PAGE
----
*Side note: Brenda, limping down the street to meet Ben and I at Crossroads for a post-run beer, was stopped by a policeman, who said, "Are you alright?" to which Brenda replied, "Yeah...I'm training for the marathon." By the sounds of it the policeman seemed to think this response made perfect sense.

Harbinger of Doom #3: At 5:30, I realize I still am not going to make it to Crossroads to meet Ben at 6:00. I have Brenda contact him for me and let him know I'll shoot for 6:15.

Harbinger of Doom #4: 5:45 p.m. and I am lost in Roxbury after dropping off donated books from work (Go Pre-Press!) to a writing and tutoring charity. Oops. Not going to make it...

Harbinger of Doom #5: By 6:15, I am out of Roxbury and parked a few blocks from Crossroads. Late, and still in my work clothes, I realize I have limited options. I change in the front seat of my car, inadvertently giving a middle-aged man carrying roses a bit of a show, hook my car key into my shoelace and go bolting down the street towards the bar.

Harbinger of Doom #6: It is 6:25, and I've at last arrived, sweaty already, out of breath, and carrying my earrings in one hand...only to find that Ben has just left. DAMN.

The above is how I ended up running alone in the pitch black around the river for a cool 5 miles, thinking every so often, as I veered from particularly dark patches toward the lights along the road, that perhaps this run wasn't a good choice on my part. Still, all was well--safe and back into the light of Crossroads less than an hour later and enjoying a Blue Moon with a slice of hot cheesy pizza. Next time, though, I think maybe I either get there on time, or I stick to the busy downtown area rather than the dark river paths.

Received a photo from the aforementioned Ben this week--me looking miserable at Derry. See above!

Tuesday, February 12, 2008

more important things than running

Today a dull and frigid (token) 5-ish miles in Southie. I wore my normal kicks, and my new tights--to which the only thing I can think to say is, "Women of above-average height unite! Fight! Fight against the strangely heighted crotch in stockings and running tights! Fight, I say!" Damn those tights. And they weren't even that warm. DAMN THEM, I SAY! Anyway. All of that aside. While running tonight, I did some reflecting. I was trying to think about the people in my family that died from cancer--my uncle Mike and my grandma Bev. I wanted to try to talk about them and who they were, but it's harder than I thought it would be--it's been such a long time already. So I will give you a snippet, my favorite stories of them both.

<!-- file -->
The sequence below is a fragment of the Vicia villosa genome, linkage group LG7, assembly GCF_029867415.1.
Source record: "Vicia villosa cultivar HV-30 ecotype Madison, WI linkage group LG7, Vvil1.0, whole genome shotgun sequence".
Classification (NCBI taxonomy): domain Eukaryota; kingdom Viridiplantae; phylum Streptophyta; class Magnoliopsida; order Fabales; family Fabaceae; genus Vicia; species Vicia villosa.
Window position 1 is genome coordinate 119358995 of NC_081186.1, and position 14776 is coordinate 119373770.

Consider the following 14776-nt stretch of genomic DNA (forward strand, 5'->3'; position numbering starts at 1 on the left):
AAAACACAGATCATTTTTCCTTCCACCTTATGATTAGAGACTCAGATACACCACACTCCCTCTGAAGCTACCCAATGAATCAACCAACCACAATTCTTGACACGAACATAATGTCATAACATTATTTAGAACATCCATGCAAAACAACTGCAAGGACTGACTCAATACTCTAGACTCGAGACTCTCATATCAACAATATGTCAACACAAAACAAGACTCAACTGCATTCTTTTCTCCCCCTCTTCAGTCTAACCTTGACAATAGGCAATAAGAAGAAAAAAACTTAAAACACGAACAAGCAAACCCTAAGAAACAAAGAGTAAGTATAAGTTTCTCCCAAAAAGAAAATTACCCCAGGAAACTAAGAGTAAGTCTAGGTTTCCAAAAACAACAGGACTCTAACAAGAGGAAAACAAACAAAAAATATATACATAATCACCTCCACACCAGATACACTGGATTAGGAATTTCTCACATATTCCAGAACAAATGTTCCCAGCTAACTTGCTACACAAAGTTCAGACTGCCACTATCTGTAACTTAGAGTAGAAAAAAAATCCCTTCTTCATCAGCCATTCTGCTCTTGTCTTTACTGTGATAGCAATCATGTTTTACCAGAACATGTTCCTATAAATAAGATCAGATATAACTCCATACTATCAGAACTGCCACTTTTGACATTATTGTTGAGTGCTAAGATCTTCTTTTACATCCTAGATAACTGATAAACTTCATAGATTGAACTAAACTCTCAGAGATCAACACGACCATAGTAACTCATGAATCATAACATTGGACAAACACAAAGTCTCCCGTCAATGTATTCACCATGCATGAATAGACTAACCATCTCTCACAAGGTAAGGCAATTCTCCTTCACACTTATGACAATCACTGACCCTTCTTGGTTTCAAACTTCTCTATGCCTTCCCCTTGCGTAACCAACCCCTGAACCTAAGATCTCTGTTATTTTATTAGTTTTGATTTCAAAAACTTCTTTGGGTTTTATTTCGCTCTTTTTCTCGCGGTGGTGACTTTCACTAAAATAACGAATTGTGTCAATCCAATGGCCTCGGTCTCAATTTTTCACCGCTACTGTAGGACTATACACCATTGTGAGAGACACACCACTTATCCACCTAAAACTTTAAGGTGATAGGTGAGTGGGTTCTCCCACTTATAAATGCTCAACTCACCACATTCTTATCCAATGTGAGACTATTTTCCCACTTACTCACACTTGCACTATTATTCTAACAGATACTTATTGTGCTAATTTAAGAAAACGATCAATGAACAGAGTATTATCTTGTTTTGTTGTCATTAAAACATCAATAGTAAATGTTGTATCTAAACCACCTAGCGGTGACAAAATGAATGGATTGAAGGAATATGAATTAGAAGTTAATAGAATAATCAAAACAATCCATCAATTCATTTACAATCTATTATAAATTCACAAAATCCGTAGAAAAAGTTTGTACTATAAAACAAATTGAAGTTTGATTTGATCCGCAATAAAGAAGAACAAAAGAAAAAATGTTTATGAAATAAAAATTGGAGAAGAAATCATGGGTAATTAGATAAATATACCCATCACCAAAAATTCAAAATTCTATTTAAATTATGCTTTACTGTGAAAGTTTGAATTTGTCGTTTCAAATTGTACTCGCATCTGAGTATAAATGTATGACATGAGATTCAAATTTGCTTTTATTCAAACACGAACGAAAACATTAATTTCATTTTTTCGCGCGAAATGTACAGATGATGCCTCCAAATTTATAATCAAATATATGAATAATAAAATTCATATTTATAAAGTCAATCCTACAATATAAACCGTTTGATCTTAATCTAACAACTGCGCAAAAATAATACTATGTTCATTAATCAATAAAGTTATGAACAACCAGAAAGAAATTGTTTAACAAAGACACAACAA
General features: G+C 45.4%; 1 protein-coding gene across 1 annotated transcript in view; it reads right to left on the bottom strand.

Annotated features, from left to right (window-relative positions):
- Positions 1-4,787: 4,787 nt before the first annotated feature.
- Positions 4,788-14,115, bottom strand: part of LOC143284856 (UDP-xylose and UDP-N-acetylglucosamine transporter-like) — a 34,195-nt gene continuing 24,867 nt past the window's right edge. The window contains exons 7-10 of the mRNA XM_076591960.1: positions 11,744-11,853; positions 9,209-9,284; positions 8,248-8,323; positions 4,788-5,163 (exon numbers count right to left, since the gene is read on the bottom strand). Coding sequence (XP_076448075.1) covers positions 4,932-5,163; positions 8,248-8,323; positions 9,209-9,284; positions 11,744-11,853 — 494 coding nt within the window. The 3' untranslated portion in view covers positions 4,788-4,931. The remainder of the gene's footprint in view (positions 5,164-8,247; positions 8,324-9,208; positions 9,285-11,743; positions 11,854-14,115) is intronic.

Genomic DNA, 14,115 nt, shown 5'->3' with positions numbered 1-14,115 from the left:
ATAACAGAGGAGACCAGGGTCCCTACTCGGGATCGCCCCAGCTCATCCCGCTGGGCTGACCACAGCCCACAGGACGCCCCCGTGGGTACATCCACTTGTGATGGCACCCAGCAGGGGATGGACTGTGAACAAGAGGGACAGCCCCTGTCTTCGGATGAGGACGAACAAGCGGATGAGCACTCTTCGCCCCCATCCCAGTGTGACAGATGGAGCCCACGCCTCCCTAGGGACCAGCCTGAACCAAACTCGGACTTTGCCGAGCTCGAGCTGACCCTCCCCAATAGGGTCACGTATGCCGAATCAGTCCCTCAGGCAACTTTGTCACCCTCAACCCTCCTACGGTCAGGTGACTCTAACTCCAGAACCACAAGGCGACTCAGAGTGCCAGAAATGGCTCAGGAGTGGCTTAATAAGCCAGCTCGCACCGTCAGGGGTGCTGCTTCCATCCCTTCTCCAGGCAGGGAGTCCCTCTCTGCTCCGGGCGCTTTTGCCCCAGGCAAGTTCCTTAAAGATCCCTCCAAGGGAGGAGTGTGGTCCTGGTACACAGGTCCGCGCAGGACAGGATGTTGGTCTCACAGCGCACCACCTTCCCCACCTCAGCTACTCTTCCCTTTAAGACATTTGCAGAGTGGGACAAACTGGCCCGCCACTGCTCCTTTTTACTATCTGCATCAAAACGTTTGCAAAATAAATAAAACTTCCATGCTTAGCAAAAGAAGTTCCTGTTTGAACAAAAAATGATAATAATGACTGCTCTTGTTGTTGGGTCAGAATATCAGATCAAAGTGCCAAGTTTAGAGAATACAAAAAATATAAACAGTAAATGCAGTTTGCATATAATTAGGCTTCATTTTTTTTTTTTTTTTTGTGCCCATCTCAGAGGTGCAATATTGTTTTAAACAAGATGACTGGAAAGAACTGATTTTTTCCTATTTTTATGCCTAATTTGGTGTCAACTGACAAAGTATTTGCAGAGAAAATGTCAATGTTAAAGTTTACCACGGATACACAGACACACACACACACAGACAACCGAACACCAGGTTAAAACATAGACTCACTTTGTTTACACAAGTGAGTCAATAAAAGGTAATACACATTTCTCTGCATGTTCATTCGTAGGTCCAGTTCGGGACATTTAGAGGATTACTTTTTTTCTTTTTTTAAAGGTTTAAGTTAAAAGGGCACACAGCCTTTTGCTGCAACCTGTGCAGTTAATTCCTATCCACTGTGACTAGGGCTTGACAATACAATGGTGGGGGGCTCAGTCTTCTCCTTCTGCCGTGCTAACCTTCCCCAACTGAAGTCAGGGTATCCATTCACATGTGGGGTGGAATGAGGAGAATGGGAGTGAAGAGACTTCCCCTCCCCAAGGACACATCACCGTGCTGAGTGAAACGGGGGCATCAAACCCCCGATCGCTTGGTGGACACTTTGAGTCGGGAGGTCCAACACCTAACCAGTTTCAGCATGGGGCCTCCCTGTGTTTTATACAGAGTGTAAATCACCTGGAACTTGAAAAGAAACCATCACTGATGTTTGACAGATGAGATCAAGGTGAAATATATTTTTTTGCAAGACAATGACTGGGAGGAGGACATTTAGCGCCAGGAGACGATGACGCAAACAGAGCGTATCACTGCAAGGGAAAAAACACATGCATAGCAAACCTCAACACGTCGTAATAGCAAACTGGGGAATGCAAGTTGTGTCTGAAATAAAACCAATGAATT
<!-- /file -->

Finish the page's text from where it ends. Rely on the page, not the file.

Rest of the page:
My uncle Mike was my Dad's older brother. My dad is the fourth of five, so Mike was soundly in the middle. My favorite story of Mike is about how he got his name. When my grandma Anne was expecting, the two oldest boys, Steve and Tony, decided they wanted a little brother named Mike. When my grandparents had the baby and brought him home, they introduced him as Dennis. Steve and Tony, and eventually everyone else (including my grandparents) ultimately ended up calling him Mike anyway--all the way until the day he died. This was very confusing to me as a child, needless to say.

A less favorite story is a more painful one to remember--the day he died. My dad, easily the epitome of strong and silent type (an utter marshmallow, of course) telling me that another family member had called to say that Mike was about to go, and asking if he wanted to come say goodbye. I remember my Dad's fear that Mike would see his family members standing around the bed and feel as though they were just waiting for him to die.

My Grandma Bev was my Mom's mother, and a tiny woman, married to a big, burly dutchman. When she found a lump in her breast, she didn't want to worry him, so she didn't mention it. She died of bone cancer in 1989 after a 10-year battle. I remember my mom saying, years later after my grandfather died, in a forlorn voice that she was an orphan now.

My favorite story about my grandmother was one that happened long before I was born. It involves when my Uncle Steve brought him his (I think!) new fiance, Ann. Ann met my grandparents--and the way I've heard the story was that she was very embarrassed the next morning because she'd gotten a little buzzed the night before. However, the family was all to go tubing on the Apple River that day, and my grandmother ended up getting so smashed she couldn't get out of her tube at the end of the river. Apparently in those days, there were periodic garbage cans with targets for tubers to throw the empties in as they continued on down the river. Ann, needless to say, felt considerably less embarrassed by the end of that day.

So those are the two people that I think of when I am running and fundraising for Dana-Farber.
Running IS hard. Fundraising is no picnic, either. But they are all real people. All of us doing this have them in our hearts. These, here, are mine.

Sunday, February 10, 2008

18 = Divine 9 x 2 (look, ma, I can do math)


Some days it just works, in a moving pounding hello world kind of way. Today, the longest I've ever run, at 18 miles, was a day that it just worked. Don't get me wrong, running still freakishly hard, but there are definitely harder things, and this one I can hack. At least for this distance and duration, a neat 2:45 (about a 9:15-ish mile).

Side note, much as I love my sweet new (now to be referred to as old) kicks, they are already upwards of 200 miles, so I popped over to the Marathon Sports on Boylston and grabbed a second pair, along with a pair of tights that might actually (probably will) outperform the legs to be put inside them. (So intimidating I think the two legs of the tights are plotting a type of coup--and may have already gotten to the shoes even.) My dilemma now is a truly tough one--how do I tell my sweet kicks apart? True, my old ones have red laces, but...I do love me some red laces. Will I be able to avoid the desire (need) to have red laces in every pair of running shoes I own? Only time will tell.